The world, say many experts, is on the verge of a second quantum revolution. Energy quantization gave us modern electronics via the transistor and the laser, but humans’ burgeoning ability to manipulate individual atoms and electrons could potentially transform industries ranging from communications and energy to medicine and defense. The most talked-about of such technologies is the quantum computer, a device in theory so powerful that it could crack the codes underlying internet security in just a few minutes. But full-scale quantum computers are still potentially decades away. In contrast, devices that exploit quantum phenomena to encrypt codes, rather than break them, are starting to appear on the market.
Yet many scientists believe that quantum will enjoy its first real commercial success in sensing. That’s because sensing can take advantage of the very characteristic that makes building a quantum computer so difficult: the extraordinary sensitivity of quantum states to the environment. Quantum Sensors could be transformative, enabling autonomous vehicles that can “see” around corners, underwater navigation systems, early-warning systems for volcanic activity and earthquakes, and portable scanners that monitor a person’s brain activity during daily life.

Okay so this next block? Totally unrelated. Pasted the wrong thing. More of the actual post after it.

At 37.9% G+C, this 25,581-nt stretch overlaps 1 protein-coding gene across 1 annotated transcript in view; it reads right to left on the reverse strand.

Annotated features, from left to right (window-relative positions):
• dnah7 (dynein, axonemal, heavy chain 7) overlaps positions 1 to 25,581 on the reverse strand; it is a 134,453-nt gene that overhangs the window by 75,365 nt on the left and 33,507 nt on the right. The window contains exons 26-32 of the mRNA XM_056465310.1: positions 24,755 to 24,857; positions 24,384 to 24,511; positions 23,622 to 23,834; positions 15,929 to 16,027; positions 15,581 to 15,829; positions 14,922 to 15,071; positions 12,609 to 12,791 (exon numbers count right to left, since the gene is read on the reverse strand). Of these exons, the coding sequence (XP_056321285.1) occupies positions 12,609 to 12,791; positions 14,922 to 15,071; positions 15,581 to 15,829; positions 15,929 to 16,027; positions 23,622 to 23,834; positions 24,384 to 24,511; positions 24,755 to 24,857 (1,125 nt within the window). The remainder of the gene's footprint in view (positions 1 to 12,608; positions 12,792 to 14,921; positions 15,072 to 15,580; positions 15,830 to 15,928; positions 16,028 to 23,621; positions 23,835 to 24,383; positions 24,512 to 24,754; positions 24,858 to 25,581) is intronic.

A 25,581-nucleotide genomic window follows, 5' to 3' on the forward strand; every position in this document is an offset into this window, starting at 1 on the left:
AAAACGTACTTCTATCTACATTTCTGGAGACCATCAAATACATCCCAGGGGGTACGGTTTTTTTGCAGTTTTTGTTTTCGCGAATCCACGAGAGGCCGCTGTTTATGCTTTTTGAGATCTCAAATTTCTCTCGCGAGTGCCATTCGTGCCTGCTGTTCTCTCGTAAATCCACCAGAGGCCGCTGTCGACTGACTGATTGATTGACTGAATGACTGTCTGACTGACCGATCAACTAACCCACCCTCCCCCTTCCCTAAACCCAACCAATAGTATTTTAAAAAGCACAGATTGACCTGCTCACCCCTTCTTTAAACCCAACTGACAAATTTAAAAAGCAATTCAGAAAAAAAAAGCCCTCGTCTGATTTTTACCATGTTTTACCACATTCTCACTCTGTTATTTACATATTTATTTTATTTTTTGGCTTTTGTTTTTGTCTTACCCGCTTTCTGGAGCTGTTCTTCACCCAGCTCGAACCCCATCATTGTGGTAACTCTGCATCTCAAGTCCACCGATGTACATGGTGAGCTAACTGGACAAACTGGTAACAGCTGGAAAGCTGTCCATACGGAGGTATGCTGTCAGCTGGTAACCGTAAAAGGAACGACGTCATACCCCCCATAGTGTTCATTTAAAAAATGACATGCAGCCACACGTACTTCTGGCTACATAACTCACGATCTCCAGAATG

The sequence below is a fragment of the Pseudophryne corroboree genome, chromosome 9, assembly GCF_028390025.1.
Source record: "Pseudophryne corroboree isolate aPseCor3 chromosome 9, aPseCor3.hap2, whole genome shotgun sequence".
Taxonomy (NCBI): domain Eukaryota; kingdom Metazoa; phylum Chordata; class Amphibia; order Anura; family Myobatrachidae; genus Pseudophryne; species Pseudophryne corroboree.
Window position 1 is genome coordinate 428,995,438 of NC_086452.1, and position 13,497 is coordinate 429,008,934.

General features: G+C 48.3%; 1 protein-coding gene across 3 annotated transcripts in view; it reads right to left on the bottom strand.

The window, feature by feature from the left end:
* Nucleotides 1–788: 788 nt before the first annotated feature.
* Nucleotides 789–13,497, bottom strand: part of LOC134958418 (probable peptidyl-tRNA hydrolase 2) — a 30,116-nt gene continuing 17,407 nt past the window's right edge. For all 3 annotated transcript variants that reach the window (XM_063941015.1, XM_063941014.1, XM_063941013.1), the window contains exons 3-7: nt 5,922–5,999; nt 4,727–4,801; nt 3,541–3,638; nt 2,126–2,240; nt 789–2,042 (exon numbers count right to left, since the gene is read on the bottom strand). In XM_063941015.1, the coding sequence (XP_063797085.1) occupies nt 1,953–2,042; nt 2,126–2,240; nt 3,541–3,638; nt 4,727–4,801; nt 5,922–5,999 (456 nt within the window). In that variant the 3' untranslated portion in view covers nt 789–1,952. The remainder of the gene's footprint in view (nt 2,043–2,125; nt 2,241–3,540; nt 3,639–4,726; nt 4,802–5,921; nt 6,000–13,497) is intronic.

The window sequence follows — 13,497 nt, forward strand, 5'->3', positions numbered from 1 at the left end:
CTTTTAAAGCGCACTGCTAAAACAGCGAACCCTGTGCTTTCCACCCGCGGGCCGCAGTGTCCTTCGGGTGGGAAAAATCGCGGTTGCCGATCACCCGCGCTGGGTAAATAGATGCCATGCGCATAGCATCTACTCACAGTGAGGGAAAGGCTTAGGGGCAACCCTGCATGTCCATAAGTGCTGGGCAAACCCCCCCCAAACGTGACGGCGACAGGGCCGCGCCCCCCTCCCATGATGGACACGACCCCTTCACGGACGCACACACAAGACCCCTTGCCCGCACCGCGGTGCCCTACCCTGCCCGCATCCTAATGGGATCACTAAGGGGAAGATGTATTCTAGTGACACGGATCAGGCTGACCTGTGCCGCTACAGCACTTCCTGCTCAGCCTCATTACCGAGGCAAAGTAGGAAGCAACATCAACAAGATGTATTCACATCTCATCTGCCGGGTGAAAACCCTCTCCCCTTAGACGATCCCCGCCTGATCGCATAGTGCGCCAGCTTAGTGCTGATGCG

Quantum sensing is an area of interest to our military because it is useful on and off the battlefield. For that reason, Army scientists are doing leading-edge research, and exploring the use of quantum sensing for such applications as submarine detection, underwater communications, geolocation, navigation, and communications.
One application of Quantum Sensors that Researchers are in Radio frequency (RF) technologies that are revolutionizing a broad range of industries such as healthcare, entertainment, communications, and radar. The RF spectrum has evolved into a commodity valued at over 1 trillion dollars annually because of its widespread use. The far infrared (FI), or terahertz, region of the spectrum is an active area of research and promises many new application.